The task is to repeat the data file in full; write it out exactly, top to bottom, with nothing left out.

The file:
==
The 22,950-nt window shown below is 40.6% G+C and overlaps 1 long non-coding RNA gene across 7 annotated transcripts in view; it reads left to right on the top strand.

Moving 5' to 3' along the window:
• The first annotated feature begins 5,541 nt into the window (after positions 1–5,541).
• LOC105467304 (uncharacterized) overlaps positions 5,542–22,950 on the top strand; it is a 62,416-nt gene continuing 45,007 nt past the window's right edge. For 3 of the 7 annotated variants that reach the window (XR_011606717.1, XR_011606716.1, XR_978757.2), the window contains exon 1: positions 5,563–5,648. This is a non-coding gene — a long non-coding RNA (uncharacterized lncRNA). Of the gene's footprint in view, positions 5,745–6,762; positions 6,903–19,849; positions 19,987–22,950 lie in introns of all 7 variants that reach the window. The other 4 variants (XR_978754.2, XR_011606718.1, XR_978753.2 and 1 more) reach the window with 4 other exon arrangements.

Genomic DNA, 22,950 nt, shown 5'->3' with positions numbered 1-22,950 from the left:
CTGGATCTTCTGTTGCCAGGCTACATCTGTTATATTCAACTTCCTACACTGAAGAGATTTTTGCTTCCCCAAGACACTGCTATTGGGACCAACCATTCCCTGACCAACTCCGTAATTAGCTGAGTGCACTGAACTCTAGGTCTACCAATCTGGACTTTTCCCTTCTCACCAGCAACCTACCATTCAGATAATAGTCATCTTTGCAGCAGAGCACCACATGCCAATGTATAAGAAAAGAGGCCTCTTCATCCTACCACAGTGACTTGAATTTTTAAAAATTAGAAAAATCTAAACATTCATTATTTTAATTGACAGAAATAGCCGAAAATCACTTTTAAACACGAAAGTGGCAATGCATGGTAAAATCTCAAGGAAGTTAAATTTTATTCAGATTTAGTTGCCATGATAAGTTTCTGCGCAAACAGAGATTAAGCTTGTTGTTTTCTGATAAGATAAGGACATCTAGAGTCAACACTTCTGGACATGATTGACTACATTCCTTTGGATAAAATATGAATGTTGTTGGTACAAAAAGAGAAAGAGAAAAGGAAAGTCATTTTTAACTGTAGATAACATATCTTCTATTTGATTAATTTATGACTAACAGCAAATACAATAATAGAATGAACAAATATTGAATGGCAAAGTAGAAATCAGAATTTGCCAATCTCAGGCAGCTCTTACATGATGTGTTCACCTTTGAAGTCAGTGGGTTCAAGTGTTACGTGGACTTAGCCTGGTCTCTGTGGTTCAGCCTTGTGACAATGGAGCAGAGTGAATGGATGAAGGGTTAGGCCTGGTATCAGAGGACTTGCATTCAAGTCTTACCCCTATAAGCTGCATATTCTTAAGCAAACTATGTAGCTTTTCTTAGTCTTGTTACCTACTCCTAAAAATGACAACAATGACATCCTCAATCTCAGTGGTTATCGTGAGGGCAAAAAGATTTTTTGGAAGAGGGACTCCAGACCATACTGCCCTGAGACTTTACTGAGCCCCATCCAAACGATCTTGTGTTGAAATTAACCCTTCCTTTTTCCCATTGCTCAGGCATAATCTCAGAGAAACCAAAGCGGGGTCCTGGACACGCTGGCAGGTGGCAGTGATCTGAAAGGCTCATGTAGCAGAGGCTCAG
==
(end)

The 22,950-nt window shown below is 40.6% G+C and overlaps 1 long non-coding RNA gene across 7 annotated transcripts in view; it reads left to right on the top strand.

Moving 5' to 3' along the window:
• The first annotated feature begins 5,541 nt into the window (after positions 1–5,541).
• LOC105467304 (uncharacterized) overlaps positions 5,542–22,950 on the top strand; it is a 62,416-nt gene continuing 45,007 nt past the window's right edge. For 3 of the 7 annotated variants that reach the window (XR_011606717.1, XR_011606716.1, XR_978757.2), the window contains exon 1: positions 5,563–5,648. This is a non-coding gene — a long non-coding RNA (uncharacterized lncRNA). Of the gene's footprint in view, positions 5,745–6,762; positions 6,903–19,849; positions 19,987–22,950 lie in introns of all 7 variants that reach the window. The other 4 variants (XR_978754.2, XR_011606718.1, XR_978753.2 and 1 more) reach the window with 4 other exon arrangements.

Genomic DNA, 22,950 nt, shown 5'->3' with positions numbered 1-22,950 from the left:
CTGGATCTTCTGTTGCCAGGCTACATCTGTTATATTCAACTTCCTACACTGAAGAGATTTTTGCTTCCCCAAGACACTGCTATTGGGACCAACCATTCCCTGACCAACTCCGTAATTAGCTGAGTGCACTGAACTCTAGGTCTACCAATCTGGACTTTTCCCTTCTCACCAGCAACCTACCATTCAGATAATAGTCATCTTTGCAGCAGAGCACCACATGCCAATGTATAAGAAAAGAGGCCTCTTCATCCTACCACAGTGACTTGAATTTTTAAAAATTAGAAAAATCTAAACATTCATTATTTTAATTGACAGAAATAGCCGAAAATCACTTTTAAACACGAAAGTGGCAATGCATGGTAAAATCTCAAGGAAGTTAAATTTTATTCAGATTTAGTTGCCATGATAAGTTTCTGCGCAAACAGAGATTAAGCTTGTTGTTTTCTGATAAGATAAGGACATCTAGAGTCAACACTTCTGGACATGATTGACTACATTCCTTTGGATAAAATATGAATGTTGTTGGTACAAAAAGAGAAAGAGAAAAGGAAAGTCATTTTTAACTGTAGATAACATATCTTCTATTTGATTAATTTATGACTAACAGCAAATACAATAATAGAATGAACAAATATTGAATGGCAAAGTAGAAATCAGAATTTGCCAATCTCAGGCAGCTCTTACATGATGTGTTCACCTTTGAAGTCAGTGGGTTCAAGTGTTACGTGGACTTAGCCTGGTCTCTGTGGTTCAGCCTTGTGACAATGGAGCAGAGTGAATGGATGAAGGGTTAGGCCTGGTATCAGAGGACTTGCATTCAAGTCTTACCCCTATAAGCTGCATATTCTTAAGCAAACTATGTAGCTTTTCTTAGTCTTGTTACCTACTCCTAAAAATGACAACAATGACATCCTCAATCTCAGTGGTTATCGTGAGGGCAAAAAGATTTTTTGGAAGAGGGACTCCAGACCATACTGCCCTGAGACTTTACTGAGCCCCATCCAAACGATCTTGTGTTGAAATTAACCCTTCCTTTTTCCCATTGCTCAGGCATAATCTCAGAGAAACCAAAGCGGGGTCCTGGACACGCTGGCAGGTGGCAGTGATCTGAAAGGCTCATGTAGCAGAGGCTCAG